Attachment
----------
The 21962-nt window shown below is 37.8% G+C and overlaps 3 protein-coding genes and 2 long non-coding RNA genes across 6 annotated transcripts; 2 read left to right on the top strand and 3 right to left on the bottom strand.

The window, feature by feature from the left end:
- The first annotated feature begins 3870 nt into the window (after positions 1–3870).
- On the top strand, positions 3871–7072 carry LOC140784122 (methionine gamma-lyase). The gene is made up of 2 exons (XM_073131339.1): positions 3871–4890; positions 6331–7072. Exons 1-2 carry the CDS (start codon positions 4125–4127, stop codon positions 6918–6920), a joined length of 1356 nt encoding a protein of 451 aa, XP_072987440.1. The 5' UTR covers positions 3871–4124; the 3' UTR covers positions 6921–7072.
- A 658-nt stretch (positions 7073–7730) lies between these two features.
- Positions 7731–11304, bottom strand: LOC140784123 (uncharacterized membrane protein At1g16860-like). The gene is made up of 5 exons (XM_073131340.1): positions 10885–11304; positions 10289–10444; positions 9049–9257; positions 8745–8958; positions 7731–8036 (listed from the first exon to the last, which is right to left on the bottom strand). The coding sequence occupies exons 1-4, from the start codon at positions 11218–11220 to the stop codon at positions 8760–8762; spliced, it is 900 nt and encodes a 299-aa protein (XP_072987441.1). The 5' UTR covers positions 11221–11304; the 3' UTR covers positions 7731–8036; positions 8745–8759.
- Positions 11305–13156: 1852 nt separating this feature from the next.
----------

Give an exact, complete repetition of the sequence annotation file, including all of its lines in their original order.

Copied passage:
The 21962-nt window shown below is 37.8% G+C and overlaps 3 protein-coding genes and 2 long non-coding RNA genes across 6 annotated transcripts; 2 read left to right on the top strand and 3 right to left on the bottom strand.

The window, feature by feature from the left end:
- The first annotated feature begins 3870 nt into the window (after positions 1–3870).
- On the top strand, positions 3871–7072 carry LOC140784122 (methionine gamma-lyase). The gene is made up of 2 exons (XM_073131339.1): positions 3871–4890; positions 6331–7072. Exons 1-2 carry the CDS (start codon positions 4125–4127, stop codon positions 6918–6920), a joined length of 1356 nt encoding a protein of 451 aa, XP_072987440.1. The 5' UTR covers positions 3871–4124; the 3' UTR covers positions 6921–7072.
- A 658-nt stretch (positions 7073–7730) lies between these two features.
- Positions 7731–11304, bottom strand: LOC140784123 (uncharacterized membrane protein At1g16860-like). The gene is made up of 5 exons (XM_073131340.1): positions 10885–11304; positions 10289–10444; positions 9049–9257; positions 8745–8958; positions 7731–8036 (listed from the first exon to the last, which is right to left on the bottom strand). The coding sequence occupies exons 1-4, from the start codon at positions 11218–11220 to the stop codon at positions 8760–8762; spliced, it is 900 nt and encodes a 299-aa protein (XP_072987441.1). The 5' UTR covers positions 11221–11304; the 3' UTR covers positions 7731–8036; positions 8745–8759.
- Positions 11305–13156: 1852 nt separating this feature from the next.